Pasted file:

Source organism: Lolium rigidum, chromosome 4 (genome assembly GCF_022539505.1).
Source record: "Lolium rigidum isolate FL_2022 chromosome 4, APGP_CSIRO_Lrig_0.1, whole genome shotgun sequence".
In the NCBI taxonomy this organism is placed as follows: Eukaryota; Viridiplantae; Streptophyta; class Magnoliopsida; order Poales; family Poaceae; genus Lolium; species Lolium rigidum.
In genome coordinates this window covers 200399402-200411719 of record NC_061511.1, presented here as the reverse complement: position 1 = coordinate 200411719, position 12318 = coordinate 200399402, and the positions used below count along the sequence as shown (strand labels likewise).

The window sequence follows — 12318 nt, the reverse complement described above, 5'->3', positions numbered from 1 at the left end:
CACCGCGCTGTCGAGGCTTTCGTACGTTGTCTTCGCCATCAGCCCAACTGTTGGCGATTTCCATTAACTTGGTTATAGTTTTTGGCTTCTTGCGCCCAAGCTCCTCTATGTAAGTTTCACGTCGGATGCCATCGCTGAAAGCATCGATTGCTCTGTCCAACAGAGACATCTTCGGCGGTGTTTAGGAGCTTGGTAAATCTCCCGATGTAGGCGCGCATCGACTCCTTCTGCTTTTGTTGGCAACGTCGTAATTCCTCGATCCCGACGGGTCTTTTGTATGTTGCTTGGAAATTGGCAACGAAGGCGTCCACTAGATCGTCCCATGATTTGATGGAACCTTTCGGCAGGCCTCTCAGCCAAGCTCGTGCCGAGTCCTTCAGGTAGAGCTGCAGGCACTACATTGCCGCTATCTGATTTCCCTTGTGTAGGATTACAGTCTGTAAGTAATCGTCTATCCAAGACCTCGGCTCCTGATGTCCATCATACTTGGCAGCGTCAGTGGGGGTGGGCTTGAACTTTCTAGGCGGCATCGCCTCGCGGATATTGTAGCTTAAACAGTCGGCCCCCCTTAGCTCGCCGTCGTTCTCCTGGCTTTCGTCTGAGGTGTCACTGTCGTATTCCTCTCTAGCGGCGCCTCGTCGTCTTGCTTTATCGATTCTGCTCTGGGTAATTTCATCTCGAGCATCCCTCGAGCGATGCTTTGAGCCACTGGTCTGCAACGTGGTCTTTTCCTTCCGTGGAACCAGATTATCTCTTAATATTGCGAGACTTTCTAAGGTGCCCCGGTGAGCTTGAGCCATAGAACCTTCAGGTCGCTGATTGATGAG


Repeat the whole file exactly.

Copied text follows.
Source organism: Lolium rigidum, chromosome 4 (genome assembly GCF_022539505.1).
Source record: "Lolium rigidum isolate FL_2022 chromosome 4, APGP_CSIRO_Lrig_0.1, whole genome shotgun sequence".
In the NCBI taxonomy this organism is placed as follows: Eukaryota; Viridiplantae; Streptophyta; class Magnoliopsida; order Poales; family Poaceae; genus Lolium; species Lolium rigidum.
In genome coordinates this window covers 200399402-200411719 of record NC_061511.1, presented here as the reverse complement: position 1 = coordinate 200411719, position 12318 = coordinate 200399402, and the positions used below count along the sequence as shown (strand labels likewise).

The window sequence follows — 12318 nt, the reverse complement described above, 5'->3', positions numbered from 1 at the left end:
CACCGCGCTGTCGAGGCTTTCGTACGTTGTCTTCGCCATCAGCCCAACTGTTGGCGATTTCCATTAACTTGGTTATAGTTTTTGGCTTCTTGCGCCCAAGCTCCTCTATGTAAGTTTCACGTCGGATGCCATCGCTGAAAGCATCGATTGCTCTGTCCAACAGAGACATCTTCGGCGGTGTTTAGGAGCTTGGTAAATCTCCCGATGTAGGCGCGCATCGACTCCTTCTGCTTTTGTTGGCAACGTCGTAATTCCTCGATCCCGACGGGTCTTTTGTATGTTGCTTGGAAATTGGCAACGAAGGCGTCCACTAGATCGTCCCATGATTTGATGGAACCTTTCGGCAGGCCTCTCAGCCAAGCTCGTGCCGAGTCCTTCAGGTAGAGCTGCAGGCACTACATTGCCGCTATCTGATTTCCCTTGTGTAGGATTACAGTCTGTAAGTAATCGTCTATCCAAGACCTCGGCTCCTGATGTCCATCATACTTGGCAGCGTCAGTGGGGGTGGGCTTGAACTTTCTAGGCGGCATCGCCTCGCGGATATTGTAGCTTAAACAGTCGGCCCCCCTTAGCTCGCCGTCGTTCTCCTGGCTTTCGTCTGAGGTGTCACTGTCGTATTCCTCTCTAGCGGCGCCTCGTCGTCTTGCTTTATCGATTCTGCTCTGGGTAATTTCATCTCGAGCATCCCTCGAGCGATGCTTTGAGCCACTGGTCTGCAACGTGGTCTTTTCCTTCCGTGGAACCAGATTATCTCTTAATATTGCGAGACTTTCTAAGGTGCCCCGGTGAGCTTGAGCCATAGAACCTTCAGGTCGCTGATTGATGAG